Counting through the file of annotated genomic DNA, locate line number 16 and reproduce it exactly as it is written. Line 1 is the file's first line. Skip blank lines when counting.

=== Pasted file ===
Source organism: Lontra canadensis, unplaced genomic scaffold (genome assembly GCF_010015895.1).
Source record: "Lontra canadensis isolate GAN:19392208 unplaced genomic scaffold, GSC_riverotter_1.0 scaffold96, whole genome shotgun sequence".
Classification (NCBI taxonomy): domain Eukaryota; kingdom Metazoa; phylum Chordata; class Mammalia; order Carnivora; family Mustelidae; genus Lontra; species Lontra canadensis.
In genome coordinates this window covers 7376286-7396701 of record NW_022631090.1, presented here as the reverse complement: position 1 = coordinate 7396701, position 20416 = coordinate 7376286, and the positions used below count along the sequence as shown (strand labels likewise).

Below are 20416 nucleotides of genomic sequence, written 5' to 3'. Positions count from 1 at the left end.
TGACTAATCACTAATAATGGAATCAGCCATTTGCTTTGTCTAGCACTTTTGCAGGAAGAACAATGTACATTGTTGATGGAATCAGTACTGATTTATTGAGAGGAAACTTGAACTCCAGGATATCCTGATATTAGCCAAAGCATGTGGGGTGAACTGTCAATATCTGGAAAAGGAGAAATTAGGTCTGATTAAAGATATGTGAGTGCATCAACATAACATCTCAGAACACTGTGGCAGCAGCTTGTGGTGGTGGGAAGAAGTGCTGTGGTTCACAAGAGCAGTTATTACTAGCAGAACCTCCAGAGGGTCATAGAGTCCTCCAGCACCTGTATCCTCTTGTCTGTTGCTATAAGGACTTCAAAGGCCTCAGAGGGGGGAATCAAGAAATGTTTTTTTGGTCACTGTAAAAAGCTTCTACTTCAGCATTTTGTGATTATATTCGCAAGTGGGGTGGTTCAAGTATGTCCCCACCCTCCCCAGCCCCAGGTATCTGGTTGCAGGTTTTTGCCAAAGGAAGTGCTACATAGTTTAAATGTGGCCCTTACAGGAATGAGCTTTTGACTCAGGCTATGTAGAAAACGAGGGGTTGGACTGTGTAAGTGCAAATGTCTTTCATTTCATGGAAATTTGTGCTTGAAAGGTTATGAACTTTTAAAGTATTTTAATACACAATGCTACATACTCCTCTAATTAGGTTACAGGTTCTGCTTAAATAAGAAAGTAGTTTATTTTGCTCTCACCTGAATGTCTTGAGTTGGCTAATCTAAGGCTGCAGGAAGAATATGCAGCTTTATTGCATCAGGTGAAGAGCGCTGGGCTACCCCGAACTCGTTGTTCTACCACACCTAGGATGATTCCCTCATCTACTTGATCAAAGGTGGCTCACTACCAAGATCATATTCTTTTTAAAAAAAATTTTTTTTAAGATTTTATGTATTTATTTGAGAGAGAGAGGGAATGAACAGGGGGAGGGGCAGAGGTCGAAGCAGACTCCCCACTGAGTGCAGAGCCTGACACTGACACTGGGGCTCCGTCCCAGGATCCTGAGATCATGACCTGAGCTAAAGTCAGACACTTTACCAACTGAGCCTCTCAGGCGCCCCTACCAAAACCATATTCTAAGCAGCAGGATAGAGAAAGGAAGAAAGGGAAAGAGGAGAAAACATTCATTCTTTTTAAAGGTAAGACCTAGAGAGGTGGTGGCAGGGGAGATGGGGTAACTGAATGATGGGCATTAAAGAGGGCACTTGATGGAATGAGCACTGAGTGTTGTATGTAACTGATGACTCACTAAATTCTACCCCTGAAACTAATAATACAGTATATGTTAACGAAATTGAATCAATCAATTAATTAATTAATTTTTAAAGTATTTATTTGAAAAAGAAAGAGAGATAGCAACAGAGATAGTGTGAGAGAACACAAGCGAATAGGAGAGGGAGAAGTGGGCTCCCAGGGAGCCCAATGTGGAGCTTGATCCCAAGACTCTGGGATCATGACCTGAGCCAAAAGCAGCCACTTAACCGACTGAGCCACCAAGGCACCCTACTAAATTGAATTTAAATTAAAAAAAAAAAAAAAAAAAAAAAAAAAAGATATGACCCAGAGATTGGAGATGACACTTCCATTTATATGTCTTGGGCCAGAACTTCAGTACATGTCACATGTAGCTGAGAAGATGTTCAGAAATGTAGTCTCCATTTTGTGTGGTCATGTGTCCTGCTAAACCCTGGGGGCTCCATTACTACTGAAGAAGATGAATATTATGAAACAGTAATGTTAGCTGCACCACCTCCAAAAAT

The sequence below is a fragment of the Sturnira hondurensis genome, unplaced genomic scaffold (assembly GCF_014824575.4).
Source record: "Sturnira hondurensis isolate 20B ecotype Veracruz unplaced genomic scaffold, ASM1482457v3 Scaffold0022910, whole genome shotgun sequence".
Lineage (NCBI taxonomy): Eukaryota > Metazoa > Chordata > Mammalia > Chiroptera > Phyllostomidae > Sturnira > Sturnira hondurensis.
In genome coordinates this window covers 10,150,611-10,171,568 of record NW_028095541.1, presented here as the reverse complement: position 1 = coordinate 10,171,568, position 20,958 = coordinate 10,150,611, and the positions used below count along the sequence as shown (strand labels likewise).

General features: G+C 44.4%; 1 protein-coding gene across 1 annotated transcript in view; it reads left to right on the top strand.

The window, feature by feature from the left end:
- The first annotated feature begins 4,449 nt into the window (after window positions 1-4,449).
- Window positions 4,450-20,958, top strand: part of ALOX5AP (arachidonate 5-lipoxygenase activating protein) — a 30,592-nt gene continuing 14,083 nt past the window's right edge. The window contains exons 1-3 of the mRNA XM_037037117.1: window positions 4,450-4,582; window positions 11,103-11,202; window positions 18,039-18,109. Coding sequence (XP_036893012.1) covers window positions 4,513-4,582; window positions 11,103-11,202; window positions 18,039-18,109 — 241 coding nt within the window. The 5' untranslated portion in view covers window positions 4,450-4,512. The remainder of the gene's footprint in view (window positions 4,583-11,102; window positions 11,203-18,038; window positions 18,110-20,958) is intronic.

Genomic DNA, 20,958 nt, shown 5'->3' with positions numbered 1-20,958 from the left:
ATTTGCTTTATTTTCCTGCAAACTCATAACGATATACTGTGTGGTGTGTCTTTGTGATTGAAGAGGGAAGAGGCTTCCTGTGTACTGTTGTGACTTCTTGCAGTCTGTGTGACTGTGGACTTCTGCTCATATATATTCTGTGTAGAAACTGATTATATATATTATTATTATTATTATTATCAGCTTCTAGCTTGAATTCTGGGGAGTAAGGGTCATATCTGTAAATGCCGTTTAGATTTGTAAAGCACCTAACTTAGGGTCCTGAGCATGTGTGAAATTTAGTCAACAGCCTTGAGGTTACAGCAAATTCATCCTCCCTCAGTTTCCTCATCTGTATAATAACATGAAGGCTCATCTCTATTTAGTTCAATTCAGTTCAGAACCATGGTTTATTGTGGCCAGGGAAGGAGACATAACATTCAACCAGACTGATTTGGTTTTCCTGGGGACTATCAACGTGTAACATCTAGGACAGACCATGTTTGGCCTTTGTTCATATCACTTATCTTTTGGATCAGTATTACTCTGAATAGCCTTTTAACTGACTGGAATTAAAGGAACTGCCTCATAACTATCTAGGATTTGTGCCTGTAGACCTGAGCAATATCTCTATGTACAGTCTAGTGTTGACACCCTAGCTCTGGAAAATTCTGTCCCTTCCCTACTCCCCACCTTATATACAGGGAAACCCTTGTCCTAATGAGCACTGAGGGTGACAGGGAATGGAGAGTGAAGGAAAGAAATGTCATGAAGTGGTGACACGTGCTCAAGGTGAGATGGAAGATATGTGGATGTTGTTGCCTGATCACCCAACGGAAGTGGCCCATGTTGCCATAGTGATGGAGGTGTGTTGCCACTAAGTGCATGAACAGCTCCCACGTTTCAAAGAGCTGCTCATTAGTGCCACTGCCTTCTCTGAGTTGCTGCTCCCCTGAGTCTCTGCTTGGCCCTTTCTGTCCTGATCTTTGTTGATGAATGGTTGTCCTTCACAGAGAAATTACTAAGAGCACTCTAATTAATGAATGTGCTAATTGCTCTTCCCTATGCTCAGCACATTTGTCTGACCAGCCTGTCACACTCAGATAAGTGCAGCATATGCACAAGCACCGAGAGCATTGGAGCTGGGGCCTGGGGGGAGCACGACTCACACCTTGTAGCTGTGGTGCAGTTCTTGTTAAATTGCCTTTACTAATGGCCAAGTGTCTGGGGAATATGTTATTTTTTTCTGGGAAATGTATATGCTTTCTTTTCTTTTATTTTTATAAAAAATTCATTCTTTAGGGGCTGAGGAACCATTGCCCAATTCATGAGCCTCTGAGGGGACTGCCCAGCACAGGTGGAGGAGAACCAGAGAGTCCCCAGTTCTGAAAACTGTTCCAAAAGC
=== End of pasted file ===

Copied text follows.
ATTTGCTTTATTTTCCTGCAAACTCATAACGATATACTGTGTGGTGTGTCTTTGTGATTGAAGAGGGAAGAGGCTTCCTGTGTACTGTTGTGACTTCTTGCAGTCTGTGTGACTGTGGACTTCTGCTCATATATATTCTGTGTAGAAACTGATTATATATATTATTATTATTATTATTATCAGCTTCTAGCTTGAATTCTGGGGAGTAAGGGTCATATCTGTAAATGCCGTTTAGATTTGTAAAGCACCTAACTTAGGGTCCTGAGCATGTGTGAAATTTAGTCAACAGCCTTGAGGTTACAGCAAATTCATCCTCCCTCAGTTTCCTCATCTGTATAATAACATGAAGGCTCATCTCTATTTAGTTCAATTCAGTTCAGAACCATGGTTTATTGTGGCCAGGGAAGGAGACATAACATTCAACCAGACTGATTTGGTTTTCCTGGGGACTATCAACGTGTAACATCTAGGACAGACCATGTTTGGCCTTTGTTCATATCACTTATCTTTTGGATCAGTATTACTCTGAATAGCCTTTTAACTGACTGGAATTAAAGGAACTGCCTCATAACTATCTAGGATTTGTGCCTGTAGACCTGAGCAATATCTCTATGTACAGTCTAGTGTTGACACCCTAGCTCTGGAAAATTCTGTCCCTTCCCTACTCCCCACCTTATATACAGGGAAACCCTTGTCCTAATGAGCACTGAGGGTGACAGGGAATGGAGAGTGAAGGAAAGAAATGTCATGAAGTGGTGACACGTGCTCAAGGTGAGATGGAAGATATGTGGATGTTGTTGCCTGATCACCCAACGGAAGTGGCCCATGTTGCCATAGTGATGGAGGTGTGTTGCCACTAAGTGCATGAACAGCTCCCACGTTTCAAAGAGCTGCTCATTAGTGCCACTGCCTTCTCTGAGTTGCTGCTCCCCTGAGTCTCTGCTTGGCCCTTTCTGTCCTGATCTTTGTTGATGAATGGTTGTCCTTCACAGAGAAATTACTAAGAGCACTCTAATTAATGAATGTGCTAATTGCTCTTCCCTATGCTCAGCACATTTGTCTGACCAGCCTGTCACACTCAGATAAGTGCAGCATATGCACAAGCACCGAGAGCATTGGAGCTGGGGCCTGGGGGGAGCACGACTCACACCTTGTAGCTGTGGTGCAGTTCTTGTTAAATTGCCTTTACTAATGGCCAAGTGTCTGGGGAATATGTTATTTTTTTCTGGGAAATGTATATGCTTTCTTTTCTTTTATTTTTATAAAAAATTCATTCTTTAGGGGCTGAGGAACCATTGCCCAATTCATGAGCCTCTGAGGGGACTGCCCAGCACAGGTGGAGGAGAACCAGAGAGTCCCCAGTTCTGAAAACTGTTCCAAAAGC